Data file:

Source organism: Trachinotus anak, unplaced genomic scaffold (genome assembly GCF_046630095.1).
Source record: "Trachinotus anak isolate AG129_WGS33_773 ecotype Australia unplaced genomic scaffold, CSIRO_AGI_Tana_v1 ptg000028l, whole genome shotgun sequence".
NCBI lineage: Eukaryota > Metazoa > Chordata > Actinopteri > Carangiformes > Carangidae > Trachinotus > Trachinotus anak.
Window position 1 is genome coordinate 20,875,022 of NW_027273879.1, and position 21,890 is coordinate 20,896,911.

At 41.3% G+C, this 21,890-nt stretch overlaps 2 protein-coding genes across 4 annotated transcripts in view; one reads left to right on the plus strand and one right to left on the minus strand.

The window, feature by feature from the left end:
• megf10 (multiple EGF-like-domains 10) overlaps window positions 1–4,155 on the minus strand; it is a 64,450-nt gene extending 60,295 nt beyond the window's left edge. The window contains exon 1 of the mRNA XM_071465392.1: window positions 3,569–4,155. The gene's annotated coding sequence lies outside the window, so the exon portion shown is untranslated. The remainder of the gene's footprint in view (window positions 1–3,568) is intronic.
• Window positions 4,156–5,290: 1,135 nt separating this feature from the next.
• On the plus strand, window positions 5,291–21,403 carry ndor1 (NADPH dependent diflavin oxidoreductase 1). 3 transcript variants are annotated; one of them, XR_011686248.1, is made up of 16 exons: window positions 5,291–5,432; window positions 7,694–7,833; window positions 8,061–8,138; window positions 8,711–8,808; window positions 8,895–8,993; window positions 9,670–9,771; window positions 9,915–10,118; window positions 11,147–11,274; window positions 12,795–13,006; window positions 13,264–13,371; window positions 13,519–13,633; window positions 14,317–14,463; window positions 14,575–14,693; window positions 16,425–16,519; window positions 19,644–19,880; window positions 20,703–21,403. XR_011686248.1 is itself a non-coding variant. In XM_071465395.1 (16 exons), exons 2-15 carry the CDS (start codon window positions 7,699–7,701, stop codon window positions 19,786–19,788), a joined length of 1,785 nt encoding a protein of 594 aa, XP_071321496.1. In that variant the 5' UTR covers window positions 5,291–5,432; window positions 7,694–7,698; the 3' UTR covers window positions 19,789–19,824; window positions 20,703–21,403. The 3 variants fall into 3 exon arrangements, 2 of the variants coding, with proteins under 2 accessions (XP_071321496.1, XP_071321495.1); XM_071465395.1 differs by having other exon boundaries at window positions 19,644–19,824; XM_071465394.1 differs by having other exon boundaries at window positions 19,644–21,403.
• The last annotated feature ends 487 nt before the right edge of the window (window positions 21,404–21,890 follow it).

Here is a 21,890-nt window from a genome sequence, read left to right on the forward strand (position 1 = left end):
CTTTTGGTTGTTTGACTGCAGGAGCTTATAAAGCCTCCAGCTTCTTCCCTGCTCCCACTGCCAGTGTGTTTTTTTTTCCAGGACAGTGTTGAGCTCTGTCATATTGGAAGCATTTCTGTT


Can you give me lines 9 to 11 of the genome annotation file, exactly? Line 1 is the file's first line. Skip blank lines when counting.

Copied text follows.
• On the plus strand, window positions 5,291–21,403 carry ndor1 (NADPH dependent diflavin oxidoreductase 1). 3 transcript variants are annotated; one of them, XR_011686248.1, is made up of 16 exons: window positions 5,291–5,432; window positions 7,694–7,833; window positions 8,061–8,138; window positions 8,711–8,808; window positions 8,895–8,993; window positions 9,670–9,771; window positions 9,915–10,118; window positions 11,147–11,274; window positions 12,795–13,006; window positions 13,264–13,371; window positions 13,519–13,633; window positions 14,317–14,463; window positions 14,575–14,693; window positions 16,425–16,519; window positions 19,644–19,880; window positions 20,703–21,403. XR_011686248.1 is itself a non-coding variant. In XM_071465395.1 (16 exons), exons 2-15 carry the CDS (start codon window positions 7,699–7,701, stop codon window positions 19,786–19,788), a joined length of 1,785 nt encoding a protein of 594 aa, XP_071321496.1. In that variant the 5' UTR covers window positions 5,291–5,432; window positions 7,694–7,698; the 3' UTR covers window positions 19,789–19,824; window positions 20,703–21,403. The 3 variants fall into 3 exon arrangements, 2 of the variants coding, with proteins under 2 accessions (XP_071321496.1, XP_071321495.1); XM_071465395.1 differs by having other exon boundaries at window positions 19,644–19,824; XM_071465394.1 differs by having other exon boundaries at window positions 19,644–21,403.
• The last annotated feature ends 487 nt before the right edge of the window (window positions 21,404–21,890 follow it).

Here is a 21,890-nt window from a genome sequence, read left to right on the forward strand (position 1 = left end):